Safeway has 12 superstores in the province. The Competition Commission says they represent 24% of the stores larger than 1,400 sq m. That percentage excludes Dunnes and SuperValu because they are not deemed “effective competition”.
Chief executive of the Northern Ireland Independent Retail Trade Association Bryan Gray was upbeat about the future of the independent sector.
“The Northern Ireland c-store sector is healthy because of the level of investment in our shops, which we believe can meet any competition,” said Gray.
This confidence was echoed by Curley’s Supermarkets and Winecellars managing director Hugh Kennedy.
“We have weathered the arrival of other mainland supermarkets and our market share continues to grow,” said Kennedy. “If the takeover bid is successful we would keep an eye on the situation but we feel confident about our future.”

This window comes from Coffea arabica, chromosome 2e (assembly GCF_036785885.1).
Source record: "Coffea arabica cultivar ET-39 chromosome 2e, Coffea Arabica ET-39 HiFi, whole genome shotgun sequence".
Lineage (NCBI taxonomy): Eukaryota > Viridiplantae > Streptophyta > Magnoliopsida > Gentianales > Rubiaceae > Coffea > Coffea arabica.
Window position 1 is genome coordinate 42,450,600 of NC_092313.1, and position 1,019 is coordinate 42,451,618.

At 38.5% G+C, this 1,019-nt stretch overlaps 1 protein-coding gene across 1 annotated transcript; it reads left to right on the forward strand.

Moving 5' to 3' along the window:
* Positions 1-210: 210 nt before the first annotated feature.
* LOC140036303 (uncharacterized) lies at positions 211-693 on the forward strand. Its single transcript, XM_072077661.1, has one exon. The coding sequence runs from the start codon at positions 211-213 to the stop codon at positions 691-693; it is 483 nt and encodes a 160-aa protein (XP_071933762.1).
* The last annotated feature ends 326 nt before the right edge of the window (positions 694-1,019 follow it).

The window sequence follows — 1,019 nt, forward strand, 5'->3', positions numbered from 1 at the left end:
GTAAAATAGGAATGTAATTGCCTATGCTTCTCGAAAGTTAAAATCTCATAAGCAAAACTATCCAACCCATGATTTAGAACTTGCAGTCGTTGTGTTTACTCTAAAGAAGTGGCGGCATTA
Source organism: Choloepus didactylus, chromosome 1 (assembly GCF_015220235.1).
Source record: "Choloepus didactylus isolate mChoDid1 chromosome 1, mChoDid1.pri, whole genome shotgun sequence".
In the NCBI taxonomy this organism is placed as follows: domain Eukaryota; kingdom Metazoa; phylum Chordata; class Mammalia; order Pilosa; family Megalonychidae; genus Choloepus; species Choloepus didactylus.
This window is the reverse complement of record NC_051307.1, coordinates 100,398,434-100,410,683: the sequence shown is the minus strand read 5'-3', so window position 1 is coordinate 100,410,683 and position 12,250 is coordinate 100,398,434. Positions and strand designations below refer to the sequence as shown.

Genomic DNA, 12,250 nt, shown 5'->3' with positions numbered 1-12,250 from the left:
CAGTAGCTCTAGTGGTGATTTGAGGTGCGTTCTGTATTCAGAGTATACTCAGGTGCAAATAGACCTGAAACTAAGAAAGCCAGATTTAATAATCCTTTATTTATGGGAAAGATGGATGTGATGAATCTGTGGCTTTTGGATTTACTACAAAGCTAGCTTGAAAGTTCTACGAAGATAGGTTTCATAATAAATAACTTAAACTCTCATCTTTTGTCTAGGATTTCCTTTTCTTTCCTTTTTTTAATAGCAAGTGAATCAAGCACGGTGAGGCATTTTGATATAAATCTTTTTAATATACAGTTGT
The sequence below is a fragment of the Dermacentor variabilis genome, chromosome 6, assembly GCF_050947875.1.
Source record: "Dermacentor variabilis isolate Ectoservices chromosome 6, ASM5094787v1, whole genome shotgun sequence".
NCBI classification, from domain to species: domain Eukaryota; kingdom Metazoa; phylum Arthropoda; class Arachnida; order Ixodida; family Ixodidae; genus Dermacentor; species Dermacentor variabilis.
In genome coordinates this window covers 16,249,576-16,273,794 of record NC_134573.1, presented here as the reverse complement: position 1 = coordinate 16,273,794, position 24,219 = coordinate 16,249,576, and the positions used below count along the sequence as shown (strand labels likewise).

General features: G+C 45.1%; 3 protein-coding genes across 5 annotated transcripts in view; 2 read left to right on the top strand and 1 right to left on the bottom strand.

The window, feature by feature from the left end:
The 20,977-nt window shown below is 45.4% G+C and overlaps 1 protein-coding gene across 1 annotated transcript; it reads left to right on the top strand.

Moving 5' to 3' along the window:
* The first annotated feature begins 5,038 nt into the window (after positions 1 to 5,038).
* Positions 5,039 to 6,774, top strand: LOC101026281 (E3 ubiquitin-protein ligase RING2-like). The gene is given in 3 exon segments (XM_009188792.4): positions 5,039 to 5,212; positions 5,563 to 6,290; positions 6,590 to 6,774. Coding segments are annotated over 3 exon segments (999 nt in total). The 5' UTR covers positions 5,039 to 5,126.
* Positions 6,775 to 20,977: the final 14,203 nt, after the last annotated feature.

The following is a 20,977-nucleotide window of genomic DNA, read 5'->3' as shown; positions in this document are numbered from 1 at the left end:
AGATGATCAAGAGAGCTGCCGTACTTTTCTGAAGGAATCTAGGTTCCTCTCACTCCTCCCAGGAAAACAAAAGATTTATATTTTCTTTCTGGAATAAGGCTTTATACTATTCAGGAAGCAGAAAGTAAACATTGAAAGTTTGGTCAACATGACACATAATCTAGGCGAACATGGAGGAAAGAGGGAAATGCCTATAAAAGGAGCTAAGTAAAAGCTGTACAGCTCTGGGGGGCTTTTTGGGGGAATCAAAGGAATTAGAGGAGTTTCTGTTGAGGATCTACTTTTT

Independent retailers predicted that the arrival of Morrisons would most likely affect Tesco, because it was another price-driven operator.
Ken McWhinney, deputy MD and sales and marketing director of Hendersons which supplies 400 Spar, VG and Vivo retailers and owns the Andrew Millar c-store group, said: “We complement the multiples and we’ll let them fight it out with each other.”
But he said there was no room for complacency because in his experience Morrisons could act more aggressively than Safeway.
NIIRTA’s Gray believed Morrisons’ impact would be limited as it was, in effect, a “substitute player” for Safeway and not an entrant looking for new locations.
However, if Morrisons decided to sell the stores it could have a dramatic and muddled affect on Northern Ireland’s market.
Gray said that the best case scenario for the province’s independent sector would be if all the Safeway stores were closed, while the worst outlook would be for Asda to enter the market.